Porsche is indelibly linked with the 24 Hours of Le Mans. The German sports-car maker has won the iconic French race a record 19 times. But Porsche won’t be aiming for Le Mans wins anymore.
In a major change of strategy, Porsche will downsize its Le Mans program, and join the Formula E electric racing series beginning in 2019. Porsche will no longer race in the top LMP1 class, which includes purpose-built hybrid race cars that vie for overall wins. But it will continue to race in the GT classes for production-based cars with its 911 at Le Mans, as well as the rest of the FIA World Endurance Championship (WEC), and the IMSA WeatherTech SportsCar Championship.
Porsche’s move is both shocking and predictable. The automaker’s current LMP1 effort has been very successful. Porsche returned to the top-tier category at Le Mans in 2014, and won the race in 2015, 2016, and 2017. It also has multiple FIA WEC driver and manufacturer championships to its credit. But times change.
The immense cost of fielding an LMP1 effort may have led to its downfall. Porsche parent Volkswagen is being squeezed by its ongoing diesel-emissions scandal, which has already forced corporate cousin Audi to cancel its Le Mans program. Like Porsche, Audi will focus on the less-expensive Formula E series from now on. Earlier this week, Mercedes-Benz announced it would leave the popular German DTM series to join Formula E.
The attractiveness of a race series for electric cars to marketers also shouldn’t be underestimated. While Formula E is smaller and less prestigious than the WEC, and the cars are in many ways less sophisticated than Porsche’s mighty 919 Hybrid Le Mans racer, Formula E may be more relevant from a marketing standpoint.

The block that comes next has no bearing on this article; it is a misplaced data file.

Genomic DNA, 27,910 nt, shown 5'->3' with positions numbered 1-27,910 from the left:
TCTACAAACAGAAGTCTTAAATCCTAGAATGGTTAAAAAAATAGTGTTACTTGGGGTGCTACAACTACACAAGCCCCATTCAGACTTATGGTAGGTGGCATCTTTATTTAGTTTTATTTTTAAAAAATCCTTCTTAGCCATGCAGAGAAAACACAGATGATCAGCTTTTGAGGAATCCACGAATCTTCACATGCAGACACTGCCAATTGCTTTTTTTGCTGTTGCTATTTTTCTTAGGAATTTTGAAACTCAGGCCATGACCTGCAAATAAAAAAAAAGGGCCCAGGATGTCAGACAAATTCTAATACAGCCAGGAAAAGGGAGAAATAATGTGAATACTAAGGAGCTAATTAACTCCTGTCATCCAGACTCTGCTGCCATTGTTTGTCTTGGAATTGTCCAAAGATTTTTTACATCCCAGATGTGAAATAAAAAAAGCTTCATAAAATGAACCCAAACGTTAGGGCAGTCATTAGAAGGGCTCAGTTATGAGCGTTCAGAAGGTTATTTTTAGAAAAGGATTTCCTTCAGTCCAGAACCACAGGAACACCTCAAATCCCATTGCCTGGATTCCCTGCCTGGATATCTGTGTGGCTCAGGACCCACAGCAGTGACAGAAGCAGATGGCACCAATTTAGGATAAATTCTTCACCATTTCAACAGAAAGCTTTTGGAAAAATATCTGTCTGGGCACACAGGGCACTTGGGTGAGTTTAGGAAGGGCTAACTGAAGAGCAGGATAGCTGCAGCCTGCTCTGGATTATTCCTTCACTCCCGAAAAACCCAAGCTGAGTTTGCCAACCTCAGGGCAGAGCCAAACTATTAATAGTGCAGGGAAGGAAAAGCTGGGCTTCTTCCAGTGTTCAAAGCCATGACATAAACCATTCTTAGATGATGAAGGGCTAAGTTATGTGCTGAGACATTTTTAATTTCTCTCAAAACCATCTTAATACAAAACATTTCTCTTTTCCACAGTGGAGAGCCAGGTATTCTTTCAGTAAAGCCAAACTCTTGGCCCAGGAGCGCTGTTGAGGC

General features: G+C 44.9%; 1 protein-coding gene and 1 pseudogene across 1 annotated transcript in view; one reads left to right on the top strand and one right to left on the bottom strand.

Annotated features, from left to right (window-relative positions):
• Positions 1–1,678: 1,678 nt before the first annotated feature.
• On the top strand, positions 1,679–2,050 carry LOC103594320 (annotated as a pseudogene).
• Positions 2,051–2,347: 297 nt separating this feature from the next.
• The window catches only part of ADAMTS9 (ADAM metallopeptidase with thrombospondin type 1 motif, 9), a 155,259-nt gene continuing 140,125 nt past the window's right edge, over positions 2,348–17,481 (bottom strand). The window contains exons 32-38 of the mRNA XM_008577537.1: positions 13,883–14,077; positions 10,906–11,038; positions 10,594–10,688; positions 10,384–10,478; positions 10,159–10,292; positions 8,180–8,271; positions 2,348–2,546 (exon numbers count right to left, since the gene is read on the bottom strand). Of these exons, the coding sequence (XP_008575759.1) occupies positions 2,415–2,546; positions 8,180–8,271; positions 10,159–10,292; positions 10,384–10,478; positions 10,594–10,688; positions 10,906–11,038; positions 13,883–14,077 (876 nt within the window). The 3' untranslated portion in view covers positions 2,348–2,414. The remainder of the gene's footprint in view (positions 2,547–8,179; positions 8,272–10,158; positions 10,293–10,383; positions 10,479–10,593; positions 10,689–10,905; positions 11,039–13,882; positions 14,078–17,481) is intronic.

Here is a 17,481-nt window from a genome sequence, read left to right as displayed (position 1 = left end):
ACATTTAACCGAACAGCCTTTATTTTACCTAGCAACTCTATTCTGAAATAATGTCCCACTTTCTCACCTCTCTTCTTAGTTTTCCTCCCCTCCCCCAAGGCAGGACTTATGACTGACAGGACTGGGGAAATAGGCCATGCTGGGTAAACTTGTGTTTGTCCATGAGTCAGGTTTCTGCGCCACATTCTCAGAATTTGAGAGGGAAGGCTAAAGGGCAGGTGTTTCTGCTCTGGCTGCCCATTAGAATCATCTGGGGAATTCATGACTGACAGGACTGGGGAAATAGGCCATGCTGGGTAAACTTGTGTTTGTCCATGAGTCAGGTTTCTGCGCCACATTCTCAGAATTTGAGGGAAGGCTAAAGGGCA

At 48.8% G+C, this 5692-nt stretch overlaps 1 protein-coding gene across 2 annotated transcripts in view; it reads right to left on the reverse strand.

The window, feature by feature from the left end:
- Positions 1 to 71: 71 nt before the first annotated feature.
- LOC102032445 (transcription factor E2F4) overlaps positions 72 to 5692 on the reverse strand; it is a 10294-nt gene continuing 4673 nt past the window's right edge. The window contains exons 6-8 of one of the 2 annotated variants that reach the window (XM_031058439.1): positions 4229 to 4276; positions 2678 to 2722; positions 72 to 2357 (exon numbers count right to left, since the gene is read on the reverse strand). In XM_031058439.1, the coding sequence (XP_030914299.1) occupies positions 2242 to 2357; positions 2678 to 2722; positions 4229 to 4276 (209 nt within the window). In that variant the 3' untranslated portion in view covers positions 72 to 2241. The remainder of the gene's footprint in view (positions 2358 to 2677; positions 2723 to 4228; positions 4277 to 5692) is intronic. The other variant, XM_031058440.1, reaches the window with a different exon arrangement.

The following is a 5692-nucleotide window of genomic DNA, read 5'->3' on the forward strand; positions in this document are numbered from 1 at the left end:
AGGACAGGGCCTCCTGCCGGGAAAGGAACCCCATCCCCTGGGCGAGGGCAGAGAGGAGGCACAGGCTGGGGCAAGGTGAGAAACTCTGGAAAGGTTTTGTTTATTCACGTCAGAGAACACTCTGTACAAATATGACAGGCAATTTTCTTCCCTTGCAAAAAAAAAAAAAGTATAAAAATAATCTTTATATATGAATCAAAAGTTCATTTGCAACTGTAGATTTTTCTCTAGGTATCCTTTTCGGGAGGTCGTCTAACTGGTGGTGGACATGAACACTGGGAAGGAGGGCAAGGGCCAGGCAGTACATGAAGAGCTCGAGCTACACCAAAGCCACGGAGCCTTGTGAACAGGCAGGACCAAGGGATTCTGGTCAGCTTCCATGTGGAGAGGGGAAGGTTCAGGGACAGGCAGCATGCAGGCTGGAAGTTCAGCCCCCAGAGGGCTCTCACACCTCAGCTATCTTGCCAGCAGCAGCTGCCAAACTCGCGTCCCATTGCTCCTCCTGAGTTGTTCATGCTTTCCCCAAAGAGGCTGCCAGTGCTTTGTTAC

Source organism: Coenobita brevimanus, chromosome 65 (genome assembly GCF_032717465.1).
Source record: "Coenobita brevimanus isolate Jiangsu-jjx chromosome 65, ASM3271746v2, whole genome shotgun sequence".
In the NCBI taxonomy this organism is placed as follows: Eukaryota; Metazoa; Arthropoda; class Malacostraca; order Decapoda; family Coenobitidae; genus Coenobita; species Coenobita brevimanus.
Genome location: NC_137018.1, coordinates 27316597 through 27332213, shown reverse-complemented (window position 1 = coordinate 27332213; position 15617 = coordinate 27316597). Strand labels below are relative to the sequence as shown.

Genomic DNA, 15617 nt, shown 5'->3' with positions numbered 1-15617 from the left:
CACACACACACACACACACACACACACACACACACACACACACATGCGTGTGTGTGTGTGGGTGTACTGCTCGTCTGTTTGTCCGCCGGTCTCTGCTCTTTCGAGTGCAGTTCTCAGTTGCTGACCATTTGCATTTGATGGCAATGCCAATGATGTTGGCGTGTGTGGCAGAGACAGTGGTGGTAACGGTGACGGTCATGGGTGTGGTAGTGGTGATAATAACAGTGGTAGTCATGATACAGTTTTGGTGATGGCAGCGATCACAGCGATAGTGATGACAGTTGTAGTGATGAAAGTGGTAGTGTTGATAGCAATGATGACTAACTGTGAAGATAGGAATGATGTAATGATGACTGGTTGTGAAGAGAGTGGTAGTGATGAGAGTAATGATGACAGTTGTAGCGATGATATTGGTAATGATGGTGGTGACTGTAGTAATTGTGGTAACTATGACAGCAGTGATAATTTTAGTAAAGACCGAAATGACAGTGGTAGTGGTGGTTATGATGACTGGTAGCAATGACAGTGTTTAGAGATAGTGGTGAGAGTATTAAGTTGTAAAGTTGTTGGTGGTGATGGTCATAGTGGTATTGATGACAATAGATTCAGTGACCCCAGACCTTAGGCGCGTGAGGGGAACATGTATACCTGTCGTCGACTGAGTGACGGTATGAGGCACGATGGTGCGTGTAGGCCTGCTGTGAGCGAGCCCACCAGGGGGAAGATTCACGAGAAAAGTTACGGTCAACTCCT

When the current Le Mans program started, Porsche was all about plug-in hybrids. Its flagship supercar was the plug-in hybrid 918 Spyder, and it had just launched the first plug-in hybrid versions of the Cayenne and Panamera. But now Porsche is shifting its focus to all-electric cars. It will launch an electric sedan based on the 2015 Mission E concept before the end of the decade.
Porsche’s departure leaves only Toyota competing in the top LMP1 class. If nothing else, Toyota will likely get its long-sought Le Mans victory next year although, with no direct competition, it will be a hollow one. Le Mans organizers may have to rewrite the rules in order to bring costs down, and attract more manufacturers.
If the future of Le Mans is up in the air, so are the futures of the many drivers and engineers in the Porsche Le Mans program. Most of them won’t be needed in Formula E. However, Porsche said it will “keep the successful LMP1 team fully intact, including the factory drivers.” It will try to find places for them in Formula E and other racing series.
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